Why Do We Cubans Put Up With All This?
Why Do We Cubans Put Up With All This? / Cubanet, Roberto Jesús Quiñones
Cubanet, Roberto Jesús Quiñones Haces, Guantanamo, Cuba, 3 November 2016
— In talking to fellow countrymen and foreigners, the question comes up:
Why do we Cubans have put up with so much abuse from the Castros?
The question is raised because of the discrimination to which we have
been, and are still subject, to the existence of a dual currency system,
excessive prices for goods and services, and the indiscriminate
repression at the slightest sign of dissidence.
But those who ask this question are forgetting inescapable historic
circumstances, because the anthropological damage caused to the Cuban
people by the Castros has its origins in the Sierra Maestra guerilla
warfare and in secrecy. We also should not forget that the Cuban
Revolution enjoyed the overwhelming sympathy and support of the people
because its political and economic programme was backed up by the
restoration of democracy. Measures which, with obvious popular impact in
a country where the people, up until then, had been seen as an
entelechy, guaranteed an extraordinary level of support for Castroism.
Taking advantage of that, it was able to convert the slightest criticism
into a counter-revolutionary act, thus legitimising repression “in the
name of the people” although those who are repressed are a part of the
In April 1961, a group of excited militiamen accepted Fidel Castro’s
proclamation of a socialist revolution, “in the name of and on behalf of
the Cuban people”, without which nobody would have conceded that right,
on the corner of 23rd and 12th (opposite the cemetery in Vedado,
Havana). A typical example of manipulation of the masses.
Absolute control of education and the media, subjugating everyone to
surveillance, ranging from telephones and correspondence, up to their
private lives, making all family or individual advancement indissolubly
linked to loyalty to the regime, was, among other practices, sufficient
to establish Castro’s rigid control of society. When, in October 1965,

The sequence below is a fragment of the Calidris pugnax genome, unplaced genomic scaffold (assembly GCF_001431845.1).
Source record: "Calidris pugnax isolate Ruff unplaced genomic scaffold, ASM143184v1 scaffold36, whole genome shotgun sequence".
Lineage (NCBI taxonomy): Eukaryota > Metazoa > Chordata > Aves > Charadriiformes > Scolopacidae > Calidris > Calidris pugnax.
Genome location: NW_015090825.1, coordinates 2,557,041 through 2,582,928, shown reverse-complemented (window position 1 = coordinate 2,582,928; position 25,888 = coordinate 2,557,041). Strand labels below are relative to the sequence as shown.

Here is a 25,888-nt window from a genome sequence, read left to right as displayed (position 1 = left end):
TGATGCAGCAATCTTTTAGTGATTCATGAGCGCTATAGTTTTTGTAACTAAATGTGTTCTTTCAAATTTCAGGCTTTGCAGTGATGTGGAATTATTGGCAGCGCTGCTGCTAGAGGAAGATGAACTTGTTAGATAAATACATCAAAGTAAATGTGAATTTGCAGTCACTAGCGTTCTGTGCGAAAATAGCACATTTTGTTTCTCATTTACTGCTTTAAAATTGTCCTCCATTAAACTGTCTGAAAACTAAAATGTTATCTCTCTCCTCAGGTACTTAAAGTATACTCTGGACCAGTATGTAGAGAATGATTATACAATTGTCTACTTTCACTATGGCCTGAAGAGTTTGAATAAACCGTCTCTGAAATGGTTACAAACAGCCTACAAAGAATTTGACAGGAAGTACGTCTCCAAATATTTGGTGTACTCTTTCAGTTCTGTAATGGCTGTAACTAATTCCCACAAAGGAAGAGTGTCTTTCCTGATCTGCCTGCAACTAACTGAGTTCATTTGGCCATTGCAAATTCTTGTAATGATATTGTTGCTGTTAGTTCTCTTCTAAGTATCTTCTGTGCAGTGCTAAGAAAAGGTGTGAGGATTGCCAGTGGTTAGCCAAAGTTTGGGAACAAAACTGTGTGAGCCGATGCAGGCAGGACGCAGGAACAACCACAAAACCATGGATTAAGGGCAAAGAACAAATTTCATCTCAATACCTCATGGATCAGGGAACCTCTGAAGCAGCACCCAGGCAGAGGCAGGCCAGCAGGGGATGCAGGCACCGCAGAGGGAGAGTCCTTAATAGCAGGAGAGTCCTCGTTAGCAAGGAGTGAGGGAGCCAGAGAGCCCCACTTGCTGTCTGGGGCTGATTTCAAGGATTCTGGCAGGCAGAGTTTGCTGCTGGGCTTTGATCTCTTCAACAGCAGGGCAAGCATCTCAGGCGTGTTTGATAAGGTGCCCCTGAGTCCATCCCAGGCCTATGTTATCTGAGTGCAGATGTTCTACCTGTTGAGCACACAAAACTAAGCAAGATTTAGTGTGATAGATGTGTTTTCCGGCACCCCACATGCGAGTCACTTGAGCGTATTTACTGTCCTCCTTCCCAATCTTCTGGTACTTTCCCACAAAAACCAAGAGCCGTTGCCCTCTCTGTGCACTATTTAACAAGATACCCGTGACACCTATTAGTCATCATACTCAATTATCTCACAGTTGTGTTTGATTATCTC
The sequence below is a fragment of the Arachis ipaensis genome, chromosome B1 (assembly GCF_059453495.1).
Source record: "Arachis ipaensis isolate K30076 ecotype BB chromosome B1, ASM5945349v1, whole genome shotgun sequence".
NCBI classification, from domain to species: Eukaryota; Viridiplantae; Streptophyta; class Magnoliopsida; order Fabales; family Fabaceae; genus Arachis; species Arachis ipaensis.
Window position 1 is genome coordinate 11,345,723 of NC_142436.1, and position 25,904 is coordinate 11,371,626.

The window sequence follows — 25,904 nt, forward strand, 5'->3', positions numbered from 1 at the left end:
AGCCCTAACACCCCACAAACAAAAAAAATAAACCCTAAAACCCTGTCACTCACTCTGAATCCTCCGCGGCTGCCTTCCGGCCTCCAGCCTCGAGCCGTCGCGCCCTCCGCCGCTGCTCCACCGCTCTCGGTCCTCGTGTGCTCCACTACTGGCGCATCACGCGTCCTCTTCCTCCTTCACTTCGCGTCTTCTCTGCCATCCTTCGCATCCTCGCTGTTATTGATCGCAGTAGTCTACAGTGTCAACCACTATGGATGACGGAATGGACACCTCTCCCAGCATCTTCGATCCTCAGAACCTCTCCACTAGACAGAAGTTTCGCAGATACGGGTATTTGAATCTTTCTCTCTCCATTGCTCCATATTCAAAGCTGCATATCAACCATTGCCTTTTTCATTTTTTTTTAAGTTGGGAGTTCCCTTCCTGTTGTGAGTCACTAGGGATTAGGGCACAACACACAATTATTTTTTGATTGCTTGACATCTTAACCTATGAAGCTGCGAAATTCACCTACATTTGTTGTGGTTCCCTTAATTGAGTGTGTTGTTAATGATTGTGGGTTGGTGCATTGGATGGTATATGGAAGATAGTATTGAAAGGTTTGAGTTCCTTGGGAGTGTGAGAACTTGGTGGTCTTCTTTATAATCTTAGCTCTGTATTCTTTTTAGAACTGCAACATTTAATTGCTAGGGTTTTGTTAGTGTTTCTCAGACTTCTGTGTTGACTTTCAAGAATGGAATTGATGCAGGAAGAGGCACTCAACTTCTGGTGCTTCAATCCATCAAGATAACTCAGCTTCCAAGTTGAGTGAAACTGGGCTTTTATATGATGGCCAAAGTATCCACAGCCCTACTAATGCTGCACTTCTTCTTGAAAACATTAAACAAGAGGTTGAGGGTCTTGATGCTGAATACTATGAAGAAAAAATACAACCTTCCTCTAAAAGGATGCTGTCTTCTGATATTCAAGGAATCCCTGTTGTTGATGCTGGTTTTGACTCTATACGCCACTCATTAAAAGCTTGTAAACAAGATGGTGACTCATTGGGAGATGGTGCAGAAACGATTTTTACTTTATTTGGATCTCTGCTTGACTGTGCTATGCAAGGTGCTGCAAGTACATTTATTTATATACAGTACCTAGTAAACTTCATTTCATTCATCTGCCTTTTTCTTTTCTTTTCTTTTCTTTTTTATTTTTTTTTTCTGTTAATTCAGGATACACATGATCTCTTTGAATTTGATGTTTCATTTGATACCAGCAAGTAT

the Central Committee of the Cuban Communist Party was created, another
leftist dictatorship was politically formalized, which had, de facto,
existed since 1959.
Those who dare to stand up to the totalitarian regime pay for it by
death in combat, being lined up and shot, thrown in jail, sent into
exile, or ostracized.
In the 70’s, the advance guard of a peaceful opposition made itself
felt. It began to knit together a new awareness and, although the regime
continued to enjoy popular support, the discontent was evident, as was
demonstrated at the Mariel embassy and what happened afterwards. (The
April 1980 occupation of the Peruvian embassy, the confrontation with
the Castro government, and the subsequent mass exodus from the port of
Mariel of some 125,000 Cubans to Miami.)
The Special Period was another turning point. (the extended economic
crisis from 1989, through the 1990s, following the collapse of the
Soviet Union). Progress in the independent civil society was still going
slowly, although more visibly. Its protagonists contributed to the
revealing of another Cuba, which did not exist in the Cuban official
media. Radio Martí, broadcast from the United States, made an enormous
contribution to that.
Fidel Castro’s posture, which was to refuse to admit the de facto
failure of socialism, which he was faithfully copying, and which was
going hand in hand with shortages, the exodus from the country of
important cultural, sporting and political figures, the strengthening of
the mass exodus of the Cuban people, the emergence of marked social
differences and phenomena such as tourist apartheid, decriminalization
of the dollar and prostitution, increased popular discontent.
From then on, the civil society began to grow rapidly. The ground they
had gained was thanks to their courage and persistence. Repression
increased, but because of that, the people know that the police beat up
and lock up men and women whose sole offence is to peacefully demand the
observance of the human rights, which the Castro regime repeatedly
violates on a massive scale.
All of this occurs with the complicity of the State Prosecutor’s Office
and the tribunals. The Cuban opposition lacks any rights. Along with the
complicity of the state institutions, can be added the no less shameful
connivance of numerous governments whose latest cynical act has been to
approve Cuban membership of the United Nations Human Rights Council.
Some ask, how much longer? Forgetting that to be a peaceful opposition
requires a large dose of humility and courage. Anyone can shoot a
policeman in the back, as did the members of Castro’s 26th of July
movement, dedicated to overthrowing Batista, or place a bomb in a cinema
or public place. If the peaceful opposition started to do that, if they
took up arms – if they obtained them even though one of the first
measures of the dictatorship was to eliminate arms factories – then
Castro and his inevitable front men would go crying to their accomplices
in the UN to denounce the “terrorists” and put an end to them with the
consent of the governments who praise democracy while they support
But it’s just one day at a time. In spite of the defamatory campaigns,
the discrimination and abuse, the people are watching. It’s a long-term
struggle, but at least the opponents don’t have the death of any other
Cuban on their consciences. Their achievement is that they are fighting
peacefully, even for the cowards who hit them, discriminate against
them, and penalize them.
Translated by GH
Source: Why Do We Cubans Put Up With All This? / Cubanet, Roberto Jesús
Quiñones Haces – Translating Cuba –